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Five takeaways from Northwestern’s dejecting homecoming loss to Iowa

There are some bigger picture items to look at after a defeat that followed an all-too-familiar path.

NCAA Football: Iowa at Northwestern Matt Marton-USA TODAY Sports

A season-long trend of offensive ineptitude was maintained on Saturday, as the Northwestern offense suffered its first shutout since a 38-0 loss to Michigan in 2015. Here are our most pressing postgame thoughts:

A structural offensive change is needed

We talk about it nearly every week, but there needs to be a significant adjustment to Northwestern’s offense. The first thought that comes to mind is obviously making a change at offensive coordinator, but that won’t happen before the end of the year, according to Fitz, who was asked about a coaching change after the game.

“You look at everything,” Fitzgerald said. “I think you assess the entire program at the end of the season.”

The next progression would be a change at quarterback, but Mick McCall and Fitz have stuck with Aidan Smith after some brutal performances, so there’s no reason to believe that will change. So the question is, what will change? If not a coaching switch or quarterback switch, what is going to transform this offense? We’re yet to get that answer.

Lack of takeaways is a killer

With the current state of the NU offense, conceding 20 points is just too much for the team to overcome in order to earn a victory. Both defensive players and Fitz lamented the team’s inability to force a turnover and give the offense prime field position.

“We have one pick on the season in the DB room, so we just need to play better,” cornerback Greg Newsome said. Fitz added that, “We coach [getting takeaways] every day. It’s something that we talk about every day, T and T, tackles and takeaways. Right now, the turnover aspect isn’t happening.”

While holding your opponent to 302 yards and 20 points usually qualifies as a good defensive performance in college football, it, unfortunately, won’t cut it for Northwestern right now.

Bowl berth chances went from slim to circling the drain

Sitting at 1-6 with five games remaining, Northwestern needs to win at least four to give itself a shot at postseason glory. While no game is a given at this point, NU needs to string some victories together, and the back half of the schedule is much more conducive to that.

The only ranked team remaining on the ‘Cats’ schedule is Minnesota, and even that is a winnable game. However, a win today would’ve paid massive dividends in securing a game in December. At this point, you can sound the death knell if NU drops two more contests.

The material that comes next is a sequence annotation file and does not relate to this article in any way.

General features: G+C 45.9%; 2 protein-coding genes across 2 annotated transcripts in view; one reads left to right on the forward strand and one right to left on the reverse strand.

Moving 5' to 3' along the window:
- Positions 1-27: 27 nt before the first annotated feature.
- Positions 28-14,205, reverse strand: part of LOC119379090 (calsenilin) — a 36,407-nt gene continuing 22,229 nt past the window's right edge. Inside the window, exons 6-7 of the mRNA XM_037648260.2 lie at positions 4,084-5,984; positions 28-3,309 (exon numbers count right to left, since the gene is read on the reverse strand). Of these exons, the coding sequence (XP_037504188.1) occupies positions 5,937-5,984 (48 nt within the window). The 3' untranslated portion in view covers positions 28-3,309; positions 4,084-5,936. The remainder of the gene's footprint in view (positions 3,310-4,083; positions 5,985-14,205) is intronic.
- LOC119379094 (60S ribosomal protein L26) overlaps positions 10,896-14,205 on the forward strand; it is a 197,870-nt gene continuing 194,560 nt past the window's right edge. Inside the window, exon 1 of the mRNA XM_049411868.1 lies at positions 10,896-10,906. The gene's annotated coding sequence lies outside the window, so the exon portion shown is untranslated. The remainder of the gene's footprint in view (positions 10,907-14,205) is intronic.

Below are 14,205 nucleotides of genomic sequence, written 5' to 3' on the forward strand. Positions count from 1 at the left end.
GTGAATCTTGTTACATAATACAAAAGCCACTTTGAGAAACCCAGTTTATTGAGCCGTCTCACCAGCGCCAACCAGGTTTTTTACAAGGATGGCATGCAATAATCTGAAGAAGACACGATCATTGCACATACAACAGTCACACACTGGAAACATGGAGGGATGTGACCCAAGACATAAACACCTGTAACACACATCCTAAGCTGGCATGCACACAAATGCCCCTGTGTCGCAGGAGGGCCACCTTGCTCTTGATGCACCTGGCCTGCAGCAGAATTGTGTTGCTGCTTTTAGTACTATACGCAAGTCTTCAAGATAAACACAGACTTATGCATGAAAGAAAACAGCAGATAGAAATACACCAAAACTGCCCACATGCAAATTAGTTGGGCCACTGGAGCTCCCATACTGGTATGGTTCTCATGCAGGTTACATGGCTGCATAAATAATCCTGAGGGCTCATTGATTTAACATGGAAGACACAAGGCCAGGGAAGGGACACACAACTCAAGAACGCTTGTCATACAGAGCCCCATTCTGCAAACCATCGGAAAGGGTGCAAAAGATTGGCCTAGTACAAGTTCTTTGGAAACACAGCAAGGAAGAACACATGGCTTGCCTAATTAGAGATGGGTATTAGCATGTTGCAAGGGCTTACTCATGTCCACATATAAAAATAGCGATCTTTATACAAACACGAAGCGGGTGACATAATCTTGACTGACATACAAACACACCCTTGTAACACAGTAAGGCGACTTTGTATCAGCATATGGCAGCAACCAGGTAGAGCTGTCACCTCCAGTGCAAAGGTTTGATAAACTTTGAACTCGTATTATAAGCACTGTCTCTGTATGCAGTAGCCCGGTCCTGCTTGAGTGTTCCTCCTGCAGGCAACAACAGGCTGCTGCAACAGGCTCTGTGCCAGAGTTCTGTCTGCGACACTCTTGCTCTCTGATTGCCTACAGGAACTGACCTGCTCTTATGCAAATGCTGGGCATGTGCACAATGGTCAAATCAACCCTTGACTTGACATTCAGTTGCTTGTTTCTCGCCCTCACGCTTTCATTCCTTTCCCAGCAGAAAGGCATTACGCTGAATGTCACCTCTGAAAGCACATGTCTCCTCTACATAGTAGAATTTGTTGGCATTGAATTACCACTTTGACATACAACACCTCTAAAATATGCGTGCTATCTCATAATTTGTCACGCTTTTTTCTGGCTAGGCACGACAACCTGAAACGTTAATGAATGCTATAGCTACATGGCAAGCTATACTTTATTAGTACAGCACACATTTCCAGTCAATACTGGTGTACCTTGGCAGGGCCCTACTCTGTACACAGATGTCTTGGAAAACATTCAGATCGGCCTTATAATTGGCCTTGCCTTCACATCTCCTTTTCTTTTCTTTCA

A Fitz team has never started like this

In 2016, it took Northwestern five games to reach two wins. That year represented the slowest start of the Fitz era for NU, but the 2019 ‘Cats are running laps around that team (which finished 7-6 with a bowl victory). Northwestern will attempt to win its second game of the year in its eighth attempt next week, by far the slowest beginning to a season for any Northwestern squad that even involved Pat Fitzgerald at any level.

It would be somewhat typical NU for this team to make a remarkable turnaround and either salvage the season or come painfully close to doing so, but right now that could not seem less likely thanks to the actual on-field product.

It’s only up from here

With all of that being said, the good news is that this truly seems to be as low as Northwestern will get under Fitzgerald. It’s a credit to Fitz, his staff and his players that a start like this is so disappointing, as troubling as it is in the moment.

Just last year, Northwestern was competing for a Big Ten title. You can look at 2019and ask how the team has fallen so fast, but you can also consider that the potential is definitely there for the team to reach its (more realistic) larger goal of a conference championship. That sounds crazy to say in the midst of a 1-6 season, but it’s true, and as fans begin to look forward to 2020 already, it’s something to keep in mind.